European Union leaders clashed at the start of a summit yesterday over the bloc’s plans to tackle climate change, arguing over how to pay for the green transition and what role nuclear power should have.
Brussels’ new leadership, under European Commission President Ursula von der Leyen, wants member states to commit to a carbon-neutral economy by 2050.
However, at least three coal-hungry countries in the east of the bloc are holding out for a more detailed promise of funding for their energy transition.
Opposition to the 2050 target from eastern members such as the Czech Republic and Poland will feed into what is expected to be a long, bitter summit debate about climate change and the long-term EU budget.
Von der Leyen’s “European Green Deal” includes a plan to mobilise €100bn to help countries with the move towards carbon neutrality, but critics say this is not enough.
Prime Minister Andrej Babis, who wants more detailed assurances about funding, said the Czech republic alone would need €30-40bn ($27-$36bn) to achieve carbon neutrality, while Lithuanian President Gitanas Nauseda estimated the transition would cost two-thirds of his country’s GDP.
Babis also wants the summit conclusions to explicitly mention nuclear power – the latest draft seen by AFP simply acknowledges member states’ right to “decide on their energy mix and to choose the most appropriate technologies”.
And he took aim at countries like Austria and Luxembourg for refusing to agree to the EU endorsing nuclear energy as green.
“Nuclear energy is clean energy without emissions. I don’t know why countries have a problem with this,” Babis said as he arrived, after earlier accusing Austria of hypocrisy over its power supplies. “This morning at a quarter to eight, Austrians consumed 23% of Czech electricity, Slovakia 30%. If we hadn’t supplied Austria with energy, a quarter of them wouldn’t even make coffee.”
French President Emmanuel Macron, whose country gets more than two-thirds of its electricity from nuclear, backed the Czechs, saying that even the Intergovernmental Panel on Climate Change (IPCC) had agreed atomic power should play a role.
“For countries that have to get away from using coal, it’s obvious they will not be able to move to all renewables overnight,” Macron said.
And there was more backing from Hungary’s Viktor Orban, who insisted that “without nuclear energy there is no carbon-neutral European economy”.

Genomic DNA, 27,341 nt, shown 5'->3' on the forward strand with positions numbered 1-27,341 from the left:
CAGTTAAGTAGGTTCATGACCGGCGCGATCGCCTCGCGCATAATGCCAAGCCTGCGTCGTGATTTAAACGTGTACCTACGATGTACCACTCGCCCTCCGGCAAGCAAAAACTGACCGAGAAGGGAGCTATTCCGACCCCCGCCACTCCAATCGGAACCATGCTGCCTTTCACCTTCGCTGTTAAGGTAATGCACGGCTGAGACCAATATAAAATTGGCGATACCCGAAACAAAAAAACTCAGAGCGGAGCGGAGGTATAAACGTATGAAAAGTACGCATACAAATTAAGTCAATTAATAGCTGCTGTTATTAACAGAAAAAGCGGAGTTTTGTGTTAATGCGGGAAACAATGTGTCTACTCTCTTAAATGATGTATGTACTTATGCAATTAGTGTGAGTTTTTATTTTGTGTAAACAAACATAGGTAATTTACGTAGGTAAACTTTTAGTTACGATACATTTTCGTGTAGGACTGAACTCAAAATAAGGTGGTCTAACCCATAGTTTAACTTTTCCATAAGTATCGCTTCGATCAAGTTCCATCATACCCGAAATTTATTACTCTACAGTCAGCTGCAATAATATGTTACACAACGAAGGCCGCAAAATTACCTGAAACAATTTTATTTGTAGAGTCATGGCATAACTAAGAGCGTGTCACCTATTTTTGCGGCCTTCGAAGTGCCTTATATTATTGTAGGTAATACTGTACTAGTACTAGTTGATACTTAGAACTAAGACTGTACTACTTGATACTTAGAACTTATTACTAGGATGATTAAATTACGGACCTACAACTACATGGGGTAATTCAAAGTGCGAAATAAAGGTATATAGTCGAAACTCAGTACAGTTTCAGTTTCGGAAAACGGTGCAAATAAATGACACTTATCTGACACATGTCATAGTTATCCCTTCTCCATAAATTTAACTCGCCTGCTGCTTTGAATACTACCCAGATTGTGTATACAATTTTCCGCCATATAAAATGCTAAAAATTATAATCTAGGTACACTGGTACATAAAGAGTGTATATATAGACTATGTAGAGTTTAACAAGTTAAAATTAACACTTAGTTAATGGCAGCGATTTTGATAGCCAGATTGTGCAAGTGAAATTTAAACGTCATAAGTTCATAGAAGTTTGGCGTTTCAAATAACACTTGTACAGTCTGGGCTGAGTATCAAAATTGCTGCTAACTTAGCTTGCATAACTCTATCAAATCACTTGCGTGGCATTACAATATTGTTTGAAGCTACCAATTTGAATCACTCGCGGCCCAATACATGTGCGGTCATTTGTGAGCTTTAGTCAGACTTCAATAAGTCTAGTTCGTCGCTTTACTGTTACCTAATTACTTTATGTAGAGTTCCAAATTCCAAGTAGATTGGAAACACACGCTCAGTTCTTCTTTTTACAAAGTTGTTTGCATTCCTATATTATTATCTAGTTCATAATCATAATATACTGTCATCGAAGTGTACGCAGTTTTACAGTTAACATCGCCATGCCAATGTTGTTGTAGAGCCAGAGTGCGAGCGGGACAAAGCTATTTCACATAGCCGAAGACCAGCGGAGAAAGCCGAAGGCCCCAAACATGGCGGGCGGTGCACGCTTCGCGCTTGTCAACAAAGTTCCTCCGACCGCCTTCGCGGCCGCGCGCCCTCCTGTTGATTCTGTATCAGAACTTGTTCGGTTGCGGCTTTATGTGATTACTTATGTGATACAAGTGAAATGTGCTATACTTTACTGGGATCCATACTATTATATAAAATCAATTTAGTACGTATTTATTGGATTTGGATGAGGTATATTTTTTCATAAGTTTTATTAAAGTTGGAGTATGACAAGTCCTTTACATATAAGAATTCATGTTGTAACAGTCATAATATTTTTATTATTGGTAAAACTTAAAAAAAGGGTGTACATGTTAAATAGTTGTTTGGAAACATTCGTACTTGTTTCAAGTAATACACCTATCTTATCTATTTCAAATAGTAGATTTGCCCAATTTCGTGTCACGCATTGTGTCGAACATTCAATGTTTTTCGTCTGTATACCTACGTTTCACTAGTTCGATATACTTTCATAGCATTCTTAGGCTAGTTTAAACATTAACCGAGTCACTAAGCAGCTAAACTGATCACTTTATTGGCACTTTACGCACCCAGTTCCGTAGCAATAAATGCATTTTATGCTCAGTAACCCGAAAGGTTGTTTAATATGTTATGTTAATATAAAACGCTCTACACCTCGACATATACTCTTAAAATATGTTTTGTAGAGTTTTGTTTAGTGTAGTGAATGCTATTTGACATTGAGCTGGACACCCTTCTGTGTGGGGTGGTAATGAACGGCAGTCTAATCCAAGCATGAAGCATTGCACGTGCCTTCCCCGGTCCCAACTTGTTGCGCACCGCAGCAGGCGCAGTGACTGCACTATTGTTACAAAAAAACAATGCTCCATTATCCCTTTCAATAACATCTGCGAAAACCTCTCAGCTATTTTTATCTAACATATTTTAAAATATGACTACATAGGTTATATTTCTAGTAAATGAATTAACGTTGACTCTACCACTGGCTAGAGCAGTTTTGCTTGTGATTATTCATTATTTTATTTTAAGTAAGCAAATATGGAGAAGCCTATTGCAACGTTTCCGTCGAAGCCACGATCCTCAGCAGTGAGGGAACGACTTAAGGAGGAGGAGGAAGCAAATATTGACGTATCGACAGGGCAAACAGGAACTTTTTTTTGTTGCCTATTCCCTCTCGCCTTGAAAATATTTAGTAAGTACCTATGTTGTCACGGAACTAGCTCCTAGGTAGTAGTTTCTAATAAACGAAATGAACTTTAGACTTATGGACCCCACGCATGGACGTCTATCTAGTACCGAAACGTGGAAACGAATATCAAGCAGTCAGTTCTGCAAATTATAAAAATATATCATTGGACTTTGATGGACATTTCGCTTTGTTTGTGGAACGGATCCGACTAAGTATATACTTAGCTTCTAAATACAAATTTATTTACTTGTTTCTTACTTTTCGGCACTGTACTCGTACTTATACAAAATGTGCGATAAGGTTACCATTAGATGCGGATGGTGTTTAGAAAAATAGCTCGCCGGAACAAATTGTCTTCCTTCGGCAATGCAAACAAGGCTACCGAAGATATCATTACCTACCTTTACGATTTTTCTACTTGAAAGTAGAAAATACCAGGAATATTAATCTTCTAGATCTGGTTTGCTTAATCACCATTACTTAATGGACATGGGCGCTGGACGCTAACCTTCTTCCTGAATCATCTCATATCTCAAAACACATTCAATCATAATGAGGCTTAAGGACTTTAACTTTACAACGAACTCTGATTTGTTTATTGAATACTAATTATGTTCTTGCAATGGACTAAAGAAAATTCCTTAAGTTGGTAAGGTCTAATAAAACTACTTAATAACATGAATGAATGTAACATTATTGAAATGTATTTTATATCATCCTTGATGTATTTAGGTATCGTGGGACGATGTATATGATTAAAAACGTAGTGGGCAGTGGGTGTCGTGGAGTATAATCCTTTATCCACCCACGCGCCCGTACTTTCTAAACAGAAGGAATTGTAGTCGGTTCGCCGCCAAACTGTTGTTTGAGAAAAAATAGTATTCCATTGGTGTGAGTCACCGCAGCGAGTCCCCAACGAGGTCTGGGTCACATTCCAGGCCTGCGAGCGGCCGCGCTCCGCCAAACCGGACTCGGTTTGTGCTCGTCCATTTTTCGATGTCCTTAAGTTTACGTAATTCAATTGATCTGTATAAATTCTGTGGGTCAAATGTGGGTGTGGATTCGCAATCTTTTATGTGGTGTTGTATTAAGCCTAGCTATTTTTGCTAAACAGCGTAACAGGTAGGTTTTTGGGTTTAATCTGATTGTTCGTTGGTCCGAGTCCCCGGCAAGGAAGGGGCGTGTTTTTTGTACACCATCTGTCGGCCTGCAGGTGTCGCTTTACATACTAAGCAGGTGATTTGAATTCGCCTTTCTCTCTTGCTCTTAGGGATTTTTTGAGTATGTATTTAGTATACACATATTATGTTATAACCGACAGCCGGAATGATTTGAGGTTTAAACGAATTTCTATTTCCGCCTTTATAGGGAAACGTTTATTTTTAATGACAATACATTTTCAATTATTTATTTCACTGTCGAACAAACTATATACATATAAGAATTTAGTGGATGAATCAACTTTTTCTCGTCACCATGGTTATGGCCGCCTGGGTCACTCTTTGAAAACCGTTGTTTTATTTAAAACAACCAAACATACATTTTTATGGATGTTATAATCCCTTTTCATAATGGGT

But Luxembourg Prime Minister Xavier Bettel was adamant he would not agree to EU money being used to set up nuclear plants.
“We are convinced that nuclear energy is neither sustainable nor safe, and especially when it comes to waste, we still do not know what we should do,” he said.
The red-carpet bickering set the stage for a first summit for the new EU Council President Charles Michel that is more likely to be a baptism of fire than a honeymoon.
The day began with a dramatic protest by activists from environmental group Greenpeace who climbed the front wall of the Europa Building summit venue before the leaders arrived and unfurled a “Climate Emergency” banner.
Polish and Czech sources predicted that the fight could take the summit into the early hours of morning today without an agreement.
Polish Prime Minister Mateusz Morawiecki insisted the EU must take into account the different “starting point” of eastern European countries like his which are heavily dependent on coal and manufacturing.
European officials acknowledge that, with their summit coinciding with the COP25 global climate conference in Madrid, failure to agree would be embarrassing.
“It’s going to be a massive brawl,” one diplomat warned.
The EU’s mammoth 2021-2027 multi-year financial framework (MFF) is another indigestible morsel on yesterday’s summit menu.
The 27 – departing member Britain is not attending the summit – will discuss the budget over dinner, separately from the climate, but the hold-outs want a budget commitment to transition funding.
Ahead of the summit, Michel toured European capitals trying to build consensus on climate and the budget, but he admits it will be difficult.
Finland, which holds the rotating EU presidency, has proposed a seven-year budget based on national contributions amounting to €1.087tn.
This is equivalent to 1.07% of Europe’s total GDP, but less than the 1.114% requested by the commission and or the 1.3% sought by the EU parliament.
A so-called frugal five – Austria, Denmark, Germany, the Netherlands and Sweden – oppose allowing EU spending to swell.
But Finland’s proposed cuts would eat into plans for the green transition, a border force, the digital economy and defence – dear to France.
Once their own disputes are resolved – or pushed off down the road – the EU leaders will turn again to Brexit.
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